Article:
Oslo Airport Fornebu

Oslo Airport, Fornebu

Oslo Airport, Fornebu (Norwegian: Oslo lufthavn, Fornebu) was the main airport serving Oslo, Norway before it closed in 1998. It was located in the municipality of Bærum and opened on June 1, 1939.

Operations at Fornebu ceased on October 8, 1998 when the new airport in Gardermoen opened. The seaplane base in the airport is still operating after the closing of the airport.

History

Originally land flights to Oslo landed at Kjeller and sea planes at Gressholmen, an awkward solution for the Oslo region. The City of Oslo decided along with the Norwegian Ministry of Defence to build a new airport, and decided on Fornebu, a peninsula in the then rural municipality of Bærum, as the best spot. The City of Oslo bought the land, and started construction.

When the airport opened June 1 1939, it had three runways (two 800 meters and one 700 meters) and also a seaplane port. The airport also contained numerous buildings, including an administrative building, a hangar, a control tower and a terminal. The first aircraft to land at Fornebu was a Douglas DC-2 from KLM Royal Dutch Airlines.

During World War II the German invasion forces expanded the airport with new buildings and extended the north/south runway to 1200 meters. After the war, the City of Oslo gave the airport to the government, on the condition that the city receive the land if the airport was closed. In 1962 a new east/west runway was opened, at 2370 meters, that lasted the rest of the airport's lifetime. A new terminal was opened in 1964, later expanded with three piers.

Fornebu too small

Fornebu airport was dimensioned for two million passengers per year. By 1996 the annual passenger load had reached ten million, and there were no available slots in the morning and afternoon. Fornebu had only one operational runway and no room for expansion, with sea on three and a half sides. Noise was a problem for the nearby residential areas. And despite the airport's proximity to the city center, there was no effective public transport. The only solution was to build a new airport.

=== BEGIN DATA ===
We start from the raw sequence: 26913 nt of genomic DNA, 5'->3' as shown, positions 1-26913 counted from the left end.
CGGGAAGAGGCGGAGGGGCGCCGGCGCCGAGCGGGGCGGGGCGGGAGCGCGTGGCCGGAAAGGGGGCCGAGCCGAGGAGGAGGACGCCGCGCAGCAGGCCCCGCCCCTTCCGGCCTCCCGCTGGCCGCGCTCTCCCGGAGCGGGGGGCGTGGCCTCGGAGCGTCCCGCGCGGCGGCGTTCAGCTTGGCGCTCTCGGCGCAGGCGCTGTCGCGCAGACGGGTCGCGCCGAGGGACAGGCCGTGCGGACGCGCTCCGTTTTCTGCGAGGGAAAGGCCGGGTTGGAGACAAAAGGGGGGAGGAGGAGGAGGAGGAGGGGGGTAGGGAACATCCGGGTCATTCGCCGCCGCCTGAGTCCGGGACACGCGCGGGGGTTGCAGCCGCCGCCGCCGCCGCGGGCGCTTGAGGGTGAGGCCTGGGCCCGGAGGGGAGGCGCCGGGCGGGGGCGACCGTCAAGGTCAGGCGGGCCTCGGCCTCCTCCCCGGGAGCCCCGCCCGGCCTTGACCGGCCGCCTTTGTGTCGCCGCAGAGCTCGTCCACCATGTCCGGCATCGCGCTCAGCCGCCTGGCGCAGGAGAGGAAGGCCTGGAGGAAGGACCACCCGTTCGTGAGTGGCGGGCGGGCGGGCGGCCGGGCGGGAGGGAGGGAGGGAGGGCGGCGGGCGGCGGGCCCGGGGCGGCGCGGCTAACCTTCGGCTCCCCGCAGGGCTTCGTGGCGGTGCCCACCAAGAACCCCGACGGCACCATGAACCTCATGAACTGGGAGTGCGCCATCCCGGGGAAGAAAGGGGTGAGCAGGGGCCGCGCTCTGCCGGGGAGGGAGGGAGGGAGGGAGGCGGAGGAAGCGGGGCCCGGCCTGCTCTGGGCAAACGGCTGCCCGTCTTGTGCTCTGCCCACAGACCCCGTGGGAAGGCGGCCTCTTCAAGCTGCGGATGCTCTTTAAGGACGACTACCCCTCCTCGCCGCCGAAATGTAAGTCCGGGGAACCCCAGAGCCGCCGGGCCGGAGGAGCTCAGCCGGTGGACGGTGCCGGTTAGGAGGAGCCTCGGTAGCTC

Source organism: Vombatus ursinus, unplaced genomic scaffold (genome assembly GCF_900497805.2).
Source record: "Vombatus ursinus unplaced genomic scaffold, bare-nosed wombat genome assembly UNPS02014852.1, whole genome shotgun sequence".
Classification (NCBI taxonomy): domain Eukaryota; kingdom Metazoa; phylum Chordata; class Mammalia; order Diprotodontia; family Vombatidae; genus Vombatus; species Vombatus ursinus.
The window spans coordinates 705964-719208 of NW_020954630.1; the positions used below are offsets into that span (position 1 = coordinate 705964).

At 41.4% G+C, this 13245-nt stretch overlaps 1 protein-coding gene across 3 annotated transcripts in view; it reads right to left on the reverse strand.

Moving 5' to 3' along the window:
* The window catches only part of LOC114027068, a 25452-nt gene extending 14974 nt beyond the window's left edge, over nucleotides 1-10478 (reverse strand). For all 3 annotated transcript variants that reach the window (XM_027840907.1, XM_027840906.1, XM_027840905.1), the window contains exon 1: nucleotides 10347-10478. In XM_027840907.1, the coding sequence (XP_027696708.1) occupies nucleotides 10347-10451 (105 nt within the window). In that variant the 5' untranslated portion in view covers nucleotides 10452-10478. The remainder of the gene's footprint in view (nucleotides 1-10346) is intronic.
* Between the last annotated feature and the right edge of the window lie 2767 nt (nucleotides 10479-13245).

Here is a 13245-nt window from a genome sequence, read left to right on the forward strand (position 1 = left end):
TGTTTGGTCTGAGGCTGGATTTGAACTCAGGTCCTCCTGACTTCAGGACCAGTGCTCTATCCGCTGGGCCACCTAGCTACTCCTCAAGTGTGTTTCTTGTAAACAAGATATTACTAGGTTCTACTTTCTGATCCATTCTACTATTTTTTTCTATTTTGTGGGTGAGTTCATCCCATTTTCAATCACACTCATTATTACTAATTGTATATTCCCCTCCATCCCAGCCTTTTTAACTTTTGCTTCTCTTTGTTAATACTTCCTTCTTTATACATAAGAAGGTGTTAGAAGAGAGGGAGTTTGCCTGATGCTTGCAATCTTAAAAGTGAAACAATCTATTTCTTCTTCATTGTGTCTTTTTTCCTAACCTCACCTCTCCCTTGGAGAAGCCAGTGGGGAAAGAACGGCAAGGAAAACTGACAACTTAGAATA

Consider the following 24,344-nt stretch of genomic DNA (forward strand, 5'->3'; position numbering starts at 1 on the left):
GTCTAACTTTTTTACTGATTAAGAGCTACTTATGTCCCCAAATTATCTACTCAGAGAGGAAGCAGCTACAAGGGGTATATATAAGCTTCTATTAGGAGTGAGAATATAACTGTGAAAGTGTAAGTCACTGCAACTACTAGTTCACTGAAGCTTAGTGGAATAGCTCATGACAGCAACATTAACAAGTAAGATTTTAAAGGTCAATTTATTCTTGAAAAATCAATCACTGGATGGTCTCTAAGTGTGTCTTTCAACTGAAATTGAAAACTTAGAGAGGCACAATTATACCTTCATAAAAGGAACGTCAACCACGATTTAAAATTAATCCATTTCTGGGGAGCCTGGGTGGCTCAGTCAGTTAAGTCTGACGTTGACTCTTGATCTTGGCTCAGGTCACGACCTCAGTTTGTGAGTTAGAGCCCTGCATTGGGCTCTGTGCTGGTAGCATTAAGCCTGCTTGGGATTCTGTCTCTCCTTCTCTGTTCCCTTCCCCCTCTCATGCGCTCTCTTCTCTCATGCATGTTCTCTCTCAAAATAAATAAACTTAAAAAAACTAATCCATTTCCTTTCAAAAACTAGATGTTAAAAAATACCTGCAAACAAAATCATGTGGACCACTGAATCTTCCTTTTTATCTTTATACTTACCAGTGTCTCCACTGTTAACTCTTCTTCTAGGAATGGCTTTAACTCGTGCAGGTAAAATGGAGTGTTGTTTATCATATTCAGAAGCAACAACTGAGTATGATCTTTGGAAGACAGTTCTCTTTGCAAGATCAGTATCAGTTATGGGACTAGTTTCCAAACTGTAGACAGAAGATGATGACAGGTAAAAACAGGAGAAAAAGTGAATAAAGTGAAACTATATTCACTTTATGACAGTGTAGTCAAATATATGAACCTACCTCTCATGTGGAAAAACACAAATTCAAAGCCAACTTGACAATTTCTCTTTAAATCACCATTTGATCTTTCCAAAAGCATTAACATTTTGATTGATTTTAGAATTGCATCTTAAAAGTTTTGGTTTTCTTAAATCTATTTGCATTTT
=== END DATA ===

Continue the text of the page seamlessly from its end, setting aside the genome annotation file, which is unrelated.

After several decades of discussing the location of "den nye hovedflyplassen" (literally the new main airport), and after considering such locations as Rygge and Hurum, parliament decided in 1992 to build the new airport on the site of an existing airfield at Gardermoen, 50 km north of Oslo. On October 7 1998 the last plane left Fornebu, and during that night everything and everyone moved to the new airport.

Post airport

After the airport closed, a massive project was started to construct a large research facility for IT and telecommunications companies, the largest being Telenor. A large housing complex is also being built and a new automated light rail will open in 2009.

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